Kateri Schneider, 1895 Fashion History


The woman of 1895 had broad shoulders you could depend on, an attitude not to be messed with, & carried a large stick to make her point

Hanna’s “Penny Dreadful” was a fictional character, so we had the luxury of making it as historical as we want.  Even though the project was to be theatrical, it was necessary to be as close to historically accurate as possible in order to bring about the intent of the author in showing the contrast between this high fashion character of the time with what “others” would have been like in the Wild West.

Hanna made the executive decision (consistent with what her character would have done) to not wear a corset or petticoat.  We agreed under the condition the main garments would be structured with bone & wire, to give the authentic appearance.  Wiring & boning of collars, bodices body, tails, & waists was historically accurate anyway.

Based on color fashion plates & extant garments of the era, we would build a gored skirt that would keep its shape & move correctly in the sweeping fashion of 1895 (before the skirt would add more gores and increase the back length into a train).  This would be more consistent with a traveling or sporting ensemble.

She would have liked the train, but this character would have traveled west on a locomotive (train), so she would have kept her skirt above the ground.

1895 travel and visiting ensembles with SLEEVES

To be high fashion of one coming from New York City, the sleeves would have to be the largest ever in fashion history; that shape could not be sacrificed, so we developed internal structures & padding – exactly as they did at the time – for the sleeves.

If one notes historical references for the construction of sleeves, there are many which were made of the full fabric, cut in such a way that the single piece of fabric goes wide & then narrows to the wrist.  The higher fashion and larger sleeves of necessity in construction were of separate pieces; thus extant models show contrasting fabrics for lower and upper sleeve sections.  We believe this gathering of a sleeve that could be up to 20 yards of 22″ fabric into an approximate 9″ circle, was probably (other than corset-making) the most difficult construction in fashion history.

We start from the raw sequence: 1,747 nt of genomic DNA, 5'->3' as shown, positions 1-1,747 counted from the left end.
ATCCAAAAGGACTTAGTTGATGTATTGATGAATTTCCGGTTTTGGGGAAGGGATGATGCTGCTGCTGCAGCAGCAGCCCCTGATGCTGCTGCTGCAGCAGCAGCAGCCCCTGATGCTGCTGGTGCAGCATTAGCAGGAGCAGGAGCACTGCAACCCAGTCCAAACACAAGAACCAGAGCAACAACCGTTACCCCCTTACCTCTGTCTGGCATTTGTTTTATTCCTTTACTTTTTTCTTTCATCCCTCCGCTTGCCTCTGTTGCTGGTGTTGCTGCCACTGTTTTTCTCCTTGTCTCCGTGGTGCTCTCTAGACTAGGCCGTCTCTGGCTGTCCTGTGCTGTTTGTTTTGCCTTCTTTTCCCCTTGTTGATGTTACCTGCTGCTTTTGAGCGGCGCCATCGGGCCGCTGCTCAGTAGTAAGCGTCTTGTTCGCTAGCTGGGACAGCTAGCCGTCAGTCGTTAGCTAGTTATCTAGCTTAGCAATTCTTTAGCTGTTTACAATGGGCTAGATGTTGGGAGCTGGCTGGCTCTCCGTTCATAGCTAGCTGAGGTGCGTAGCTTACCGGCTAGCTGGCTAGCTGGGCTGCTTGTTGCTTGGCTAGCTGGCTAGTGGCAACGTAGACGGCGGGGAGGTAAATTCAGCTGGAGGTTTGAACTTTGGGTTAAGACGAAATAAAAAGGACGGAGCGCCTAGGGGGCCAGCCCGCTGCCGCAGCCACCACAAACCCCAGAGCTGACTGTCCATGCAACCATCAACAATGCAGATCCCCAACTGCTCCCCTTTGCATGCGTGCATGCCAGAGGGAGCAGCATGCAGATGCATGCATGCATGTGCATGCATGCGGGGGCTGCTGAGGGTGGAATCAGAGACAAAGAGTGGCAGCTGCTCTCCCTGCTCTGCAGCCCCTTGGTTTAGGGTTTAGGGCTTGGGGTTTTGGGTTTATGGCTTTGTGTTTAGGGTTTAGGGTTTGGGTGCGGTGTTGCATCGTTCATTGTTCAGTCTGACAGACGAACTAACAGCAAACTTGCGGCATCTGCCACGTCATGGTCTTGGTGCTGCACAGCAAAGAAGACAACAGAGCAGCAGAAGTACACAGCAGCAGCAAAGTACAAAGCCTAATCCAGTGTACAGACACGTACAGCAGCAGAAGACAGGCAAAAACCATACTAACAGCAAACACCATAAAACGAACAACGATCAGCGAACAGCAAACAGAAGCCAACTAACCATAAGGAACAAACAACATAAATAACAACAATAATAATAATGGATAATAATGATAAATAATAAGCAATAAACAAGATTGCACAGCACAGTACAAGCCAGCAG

Garments of this time for entertaining or evening were made in contrasting colors & fabrics; e.g. silk with velvet.  Hanna, depicting a traveling reporter who was a working woman, needed a “suit”.  “Suits” of the time did not yet include a “blouse” which would be “invented” in the next 10 years.  They instead had evolved out of activewear in response to practical needs for horse and bicycle riding.

Suits evolved from the practical need for garments which could allow movement for sports, or be somber enough to fit into the workplace alongside men who were already wearing them


Light to mid range colors used for travel & activewear, along with a practical, just-above-the ground skirt

Suits would become the 3-piece ensemble similar to that which men were wearing later.  At this time they were typically of a middle range color such as tan, light green, gray, or blue which would wear well & not show dirt so well from traveling on a sooty train or out walking a dusty path.  They were of solid color, in 2 pieces, with the gored skirt & fitted tailored bodice typical of the era.

Chemisette of about 1890

The appearance of having a 3rd piece was created by the older version “chemisette”; a bib-like front piece made of lovely tucked or bloused fabric and/or lace, or “revers”, a sewn insert into the jacket/bodice that had the same appearance.

A green lace revers with bow tie was quite typical of 1895. The fabric indicates this would have been a visiting or walking dress, as opposed to a travel or work suit. Work & travel garments were usually of light worsted wool, heavy cotton, or some of the new synthentic predecessors to rayon